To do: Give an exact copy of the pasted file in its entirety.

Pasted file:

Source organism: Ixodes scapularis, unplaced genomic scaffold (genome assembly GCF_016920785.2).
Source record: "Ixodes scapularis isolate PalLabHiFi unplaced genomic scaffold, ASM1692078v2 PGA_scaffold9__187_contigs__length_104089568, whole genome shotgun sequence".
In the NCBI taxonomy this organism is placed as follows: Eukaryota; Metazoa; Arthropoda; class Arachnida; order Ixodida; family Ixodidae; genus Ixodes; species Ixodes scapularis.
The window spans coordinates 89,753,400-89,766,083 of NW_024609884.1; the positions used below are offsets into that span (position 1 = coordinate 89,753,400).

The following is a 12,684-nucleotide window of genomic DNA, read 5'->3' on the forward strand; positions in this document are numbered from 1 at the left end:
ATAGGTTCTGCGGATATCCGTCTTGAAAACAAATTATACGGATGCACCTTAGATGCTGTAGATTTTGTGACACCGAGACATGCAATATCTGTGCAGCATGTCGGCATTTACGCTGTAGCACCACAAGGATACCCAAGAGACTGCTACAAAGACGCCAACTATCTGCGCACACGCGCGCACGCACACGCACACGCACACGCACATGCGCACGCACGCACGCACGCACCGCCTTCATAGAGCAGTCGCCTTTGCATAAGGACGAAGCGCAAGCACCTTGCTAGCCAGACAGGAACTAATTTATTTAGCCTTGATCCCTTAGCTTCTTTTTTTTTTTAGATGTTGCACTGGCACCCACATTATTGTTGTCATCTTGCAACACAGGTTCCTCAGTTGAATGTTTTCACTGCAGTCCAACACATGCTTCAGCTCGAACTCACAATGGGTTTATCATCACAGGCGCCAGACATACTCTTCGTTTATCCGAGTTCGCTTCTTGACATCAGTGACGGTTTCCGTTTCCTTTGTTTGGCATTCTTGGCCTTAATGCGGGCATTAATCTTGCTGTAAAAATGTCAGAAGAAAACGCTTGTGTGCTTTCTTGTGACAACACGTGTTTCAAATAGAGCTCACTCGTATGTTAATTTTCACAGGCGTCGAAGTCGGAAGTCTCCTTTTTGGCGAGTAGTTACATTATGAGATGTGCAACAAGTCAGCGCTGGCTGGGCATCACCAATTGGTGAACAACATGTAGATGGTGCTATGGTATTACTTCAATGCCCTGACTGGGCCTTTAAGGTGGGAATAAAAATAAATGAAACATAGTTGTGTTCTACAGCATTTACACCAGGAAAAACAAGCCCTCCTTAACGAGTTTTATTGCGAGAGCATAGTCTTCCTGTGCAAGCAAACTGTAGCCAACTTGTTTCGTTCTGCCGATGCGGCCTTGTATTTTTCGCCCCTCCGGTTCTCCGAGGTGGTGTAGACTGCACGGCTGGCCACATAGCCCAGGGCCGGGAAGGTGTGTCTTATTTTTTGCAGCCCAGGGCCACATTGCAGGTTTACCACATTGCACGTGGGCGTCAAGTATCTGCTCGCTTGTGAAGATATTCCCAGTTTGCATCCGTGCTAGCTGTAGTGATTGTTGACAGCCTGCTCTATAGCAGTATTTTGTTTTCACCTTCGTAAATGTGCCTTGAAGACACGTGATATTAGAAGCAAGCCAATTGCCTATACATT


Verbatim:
Source organism: Ixodes scapularis, unplaced genomic scaffold (genome assembly GCF_016920785.2).
Source record: "Ixodes scapularis isolate PalLabHiFi unplaced genomic scaffold, ASM1692078v2 PGA_scaffold9__187_contigs__length_104089568, whole genome shotgun sequence".
In the NCBI taxonomy this organism is placed as follows: Eukaryota; Metazoa; Arthropoda; class Arachnida; order Ixodida; family Ixodidae; genus Ixodes; species Ixodes scapularis.
The window spans coordinates 89,753,400-89,766,083 of NW_024609884.1; the positions used below are offsets into that span (position 1 = coordinate 89,753,400).

The following is a 12,684-nucleotide window of genomic DNA, read 5'->3' on the forward strand; positions in this document are numbered from 1 at the left end:
ATAGGTTCTGCGGATATCCGTCTTGAAAACAAATTATACGGATGCACCTTAGATGCTGTAGATTTTGTGACACCGAGACATGCAATATCTGTGCAGCATGTCGGCATTTACGCTGTAGCACCACAAGGATACCCAAGAGACTGCTACAAAGACGCCAACTATCTGCGCACACGCGCGCACGCACACGCACACGCACACGCACATGCGCACGCACGCACGCACGCACCGCCTTCATAGAGCAGTCGCCTTTGCATAAGGACGAAGCGCAAGCACCTTGCTAGCCAGACAGGAACTAATTTATTTAGCCTTGATCCCTTAGCTTCTTTTTTTTTTTAGATGTTGCACTGGCACCCACATTATTGTTGTCATCTTGCAACACAGGTTCCTCAGTTGAATGTTTTCACTGCAGTCCAACACATGCTTCAGCTCGAACTCACAATGGGTTTATCATCACAGGCGCCAGACATACTCTTCGTTTATCCGAGTTCGCTTCTTGACATCAGTGACGGTTTCCGTTTCCTTTGTTTGGCATTCTTGGCCTTAATGCGGGCATTAATCTTGCTGTAAAAATGTCAGAAGAAAACGCTTGTGTGCTTTCTTGTGACAACACGTGTTTCAAATAGAGCTCACTCGTATGTTAATTTTCACAGGCGTCGAAGTCGGAAGTCTCCTTTTTGGCGAGTAGTTACATTATGAGATGTGCAACAAGTCAGCGCTGGCTGGGCATCACCAATTGGTGAACAACATGTAGATGGTGCTATGGTATTACTTCAATGCCCTGACTGGGCCTTTAAGGTGGGAATAAAAATAAATGAAACATAGTTGTGTTCTACAGCATTTACACCAGGAAAAACAAGCCCTCCTTAACGAGTTTTATTGCGAGAGCATAGTCTTCCTGTGCAAGCAAACTGTAGCCAACTTGTTTCGTTCTGCCGATGCGGCCTTGTATTTTTCGCCCCTCCGGTTCTCCGAGGTGGTGTAGACTGCACGGCTGGCCACATAGCCCAGGGCCGGGAAGGTGTGTCTTATTTTTTGCAGCCCAGGGCCACATTGCAGGTTTACCACATTGCACGTGGGCGTCAAGTATCTGCTCGCTTGTGAAGATATTCCCAGTTTGCATCCGTGCTAGCTGTAGTGATTGTTGACAGCCTGCTCTATAGCAGTATTTTGTTTTCACCTTCGTAAATGTGCCTTGAAGACACGTGATATTAGAAGCAAGCCAATTGCCTATACATT